Medical Group Management Association
Join Now

Data Mine: You Get What You Pay For

Insight Article - March 15, 2022


Data Analytics & Reporting

Provider Compensation

There are many American sayings that have special meaning in healthcare. The idiom, “you get what you pay for,” has a different context in healthcare than its historic use. In its common use, it describes how price is related to the quality of the product, meaning that you should not expect a cheap product to be of good quality. In healthcare, this saying can be used to describe the incentives in physician compensation formulas.

If the compensation formula is designed to reward production, the incentive is to produce what is measured. In private practice, where the pool of practice income after expenses is the amount available to compensate the practice shareholder/partners, it is common practice to distribute this amount either equally among the doctors or proportionally by an agreed-upon measure, such as work RVUs (wRVUs), collections or billed charges. Under this type of compensation formula, the physicians who contribute the most to the practice are rewarded with greater compensation than those who contribute less.

Hospital- and health system-owned practices have a different basis for compensating their providers, usually designing a compensation formula to meet legal and regulatory requirements of fair market value (FMV) while also paying a competitive wage that will attract and retain the physicians and advanced practice providers (APPs) needed for their practices. These organizations understand that they get what they pay for, usually designing provider compensation packages to reward contribution to their organization.

In terms of incentive, providers paid a salary have the least incentive to work harder, see more patients or schedule more complex cases. Organizations that use a salary-based compensation system typically incorporate bonus arrangements or use past performance to influence salary levels.

While physician-owned and hospital-/health system-owned practices have different legal constraints, they have similar objectives in designing a physician compensation method that supports the needs of the organization. The annual MGMA Provider Compensation and Production Survey collects compensation and production information from medical group practices of all types, sizes and owners; the data are summarized and reported in the MGMA DataDive Provider Compensation. Compensation method is among the demographic information collected in the survey and is reported as its own statistic and in the context of provider compensation.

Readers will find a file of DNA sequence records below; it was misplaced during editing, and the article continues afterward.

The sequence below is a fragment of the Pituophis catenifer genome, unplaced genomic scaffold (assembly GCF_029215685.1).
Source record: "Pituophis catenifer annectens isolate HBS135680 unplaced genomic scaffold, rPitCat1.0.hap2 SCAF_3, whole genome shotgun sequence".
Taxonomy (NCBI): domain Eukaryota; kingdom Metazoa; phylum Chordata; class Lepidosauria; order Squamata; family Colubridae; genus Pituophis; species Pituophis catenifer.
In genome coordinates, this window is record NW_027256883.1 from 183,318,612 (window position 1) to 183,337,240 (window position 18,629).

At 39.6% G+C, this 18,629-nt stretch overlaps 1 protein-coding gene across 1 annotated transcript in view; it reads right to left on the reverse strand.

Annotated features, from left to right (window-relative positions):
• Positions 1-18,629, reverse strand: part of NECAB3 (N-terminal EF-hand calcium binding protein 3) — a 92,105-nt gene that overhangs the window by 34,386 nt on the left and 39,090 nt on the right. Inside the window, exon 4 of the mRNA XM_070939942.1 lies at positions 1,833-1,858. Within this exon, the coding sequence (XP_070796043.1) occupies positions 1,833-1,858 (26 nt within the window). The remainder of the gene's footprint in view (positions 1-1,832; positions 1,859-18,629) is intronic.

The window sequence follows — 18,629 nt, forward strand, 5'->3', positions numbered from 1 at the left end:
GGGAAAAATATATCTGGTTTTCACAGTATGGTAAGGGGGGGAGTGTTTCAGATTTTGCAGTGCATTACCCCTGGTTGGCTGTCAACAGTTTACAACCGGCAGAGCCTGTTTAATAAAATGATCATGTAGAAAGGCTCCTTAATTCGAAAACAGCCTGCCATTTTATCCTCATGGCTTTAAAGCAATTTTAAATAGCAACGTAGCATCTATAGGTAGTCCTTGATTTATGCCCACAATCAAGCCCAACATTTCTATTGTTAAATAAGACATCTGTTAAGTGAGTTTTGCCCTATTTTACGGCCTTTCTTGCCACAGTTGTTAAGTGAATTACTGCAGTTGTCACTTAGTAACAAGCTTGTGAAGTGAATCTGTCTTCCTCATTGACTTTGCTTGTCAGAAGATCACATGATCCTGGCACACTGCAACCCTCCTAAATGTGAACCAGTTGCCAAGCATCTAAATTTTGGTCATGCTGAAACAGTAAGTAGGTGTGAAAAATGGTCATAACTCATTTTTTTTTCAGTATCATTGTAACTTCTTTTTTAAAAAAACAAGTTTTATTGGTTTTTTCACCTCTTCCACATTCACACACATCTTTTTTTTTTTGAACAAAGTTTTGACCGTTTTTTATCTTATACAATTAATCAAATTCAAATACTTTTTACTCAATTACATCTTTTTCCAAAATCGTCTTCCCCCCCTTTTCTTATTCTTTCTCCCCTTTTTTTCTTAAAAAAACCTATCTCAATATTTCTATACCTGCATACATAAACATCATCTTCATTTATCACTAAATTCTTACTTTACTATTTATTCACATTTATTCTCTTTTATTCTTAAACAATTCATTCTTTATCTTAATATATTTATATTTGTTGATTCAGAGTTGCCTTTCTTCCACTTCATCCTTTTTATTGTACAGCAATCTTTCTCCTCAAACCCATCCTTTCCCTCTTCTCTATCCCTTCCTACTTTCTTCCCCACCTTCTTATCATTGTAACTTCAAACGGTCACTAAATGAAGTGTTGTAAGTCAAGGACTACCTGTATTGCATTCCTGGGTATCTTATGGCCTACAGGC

This material is available to MGMA members only.

Sign in to access this material

Member Login Become a Member

About the Author

David N. Gans
David N. Gans MSHA, FACMPE
Retired senior fellow, industry affairs MGMA

David N. Gans can be reached at


Shopping Cart

Your cart is empty

Click here if your organization is tax exempt

A State Sales tax exempt certificate must be on file and taxable items cannot be ordered online. For immediate assistance during normal business hours of 7:00am to 5:00pm MT M-Th and 7:00 am to Noon MT on Friday, please call toll-free: 877-275-6462, ext. 1888



Use two letter code for US states
Use three letter code for country
Use two letter code for US states
Use three letter code for country
Use two letter code for US states
Use three letter code for country

Grand Total:
Saved credit card is required for opt-in to autorenew.

Questions? Contact the MGMA Service Center for assistance during checkout or review our return policy for more information.




Thank you for your purchase! If you purchased an event, you will be receiving a follow-up email from our Learning Management System regarding the product/event purchased and no further action is required.